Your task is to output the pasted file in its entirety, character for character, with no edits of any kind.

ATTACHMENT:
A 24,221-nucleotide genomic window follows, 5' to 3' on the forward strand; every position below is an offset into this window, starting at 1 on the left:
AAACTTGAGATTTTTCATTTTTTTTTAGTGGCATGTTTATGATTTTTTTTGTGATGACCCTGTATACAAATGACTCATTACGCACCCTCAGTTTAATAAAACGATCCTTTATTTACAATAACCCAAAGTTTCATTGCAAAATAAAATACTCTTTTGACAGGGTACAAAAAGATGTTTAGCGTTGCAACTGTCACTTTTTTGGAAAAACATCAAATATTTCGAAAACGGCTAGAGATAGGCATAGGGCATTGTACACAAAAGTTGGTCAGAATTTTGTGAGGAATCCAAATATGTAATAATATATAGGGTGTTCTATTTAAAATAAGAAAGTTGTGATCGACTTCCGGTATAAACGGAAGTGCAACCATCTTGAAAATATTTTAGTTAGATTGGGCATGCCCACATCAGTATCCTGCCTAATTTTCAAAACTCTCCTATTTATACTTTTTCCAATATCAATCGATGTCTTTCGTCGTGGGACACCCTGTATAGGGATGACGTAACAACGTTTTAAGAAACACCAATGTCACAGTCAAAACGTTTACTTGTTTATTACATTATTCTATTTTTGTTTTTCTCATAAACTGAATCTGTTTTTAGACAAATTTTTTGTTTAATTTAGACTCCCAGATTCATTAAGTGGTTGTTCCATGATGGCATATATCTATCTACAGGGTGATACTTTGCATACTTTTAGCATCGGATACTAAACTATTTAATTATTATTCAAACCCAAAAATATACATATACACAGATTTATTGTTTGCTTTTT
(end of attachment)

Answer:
A 24,221-nucleotide genomic window follows, 5' to 3' on the forward strand; every position below is an offset into this window, starting at 1 on the left:
AAACTTGAGATTTTTCATTTTTTTTTAGTGGCATGTTTATGATTTTTTTTGTGATGACCCTGTATACAAATGACTCATTACGCACCCTCAGTTTAATAAAACGATCCTTTATTTACAATAACCCAAAGTTTCATTGCAAAATAAAATACTCTTTTGACAGGGTACAAAAAGATGTTTAGCGTTGCAACTGTCACTTTTTTGGAAAAACATCAAATATTTCGAAAACGGCTAGAGATAGGCATAGGGCATTGTACACAAAAGTTGGTCAGAATTTTGTGAGGAATCCAAATATGTAATAATATATAGGGTGTTCTATTTAAAATAAGAAAGTTGTGATCGACTTCCGGTATAAACGGAAGTGCAACCATCTTGAAAATATTTTAGTTAGATTGGGCATGCCCACATCAGTATCCTGCCTAATTTTCAAAACTCTCCTATTTATACTTTTTCCAATATCAATCGATGTCTTTCGTCGTGGGACACCCTGTATAGGGATGACGTAACAACGTTTTAAGAAACACCAATGTCACAGTCAAAACGTTTACTTGTTTATTACATTATTCTATTTTTGTTTTTCTCATAAACTGAATCTGTTTTTAGACAAATTTTTTGTTTAATTTAGACTCCCAGATTCATTAAGTGGTTGTTCCATGATGGCATATATCTATCTACAGGGTGATACTTTGCATACTTTTAGCATCGGATACTAAACTATTTAATTATTATTCAAACCCAAAAATATACATATACACAGATTTATTGTTTGCTTTTT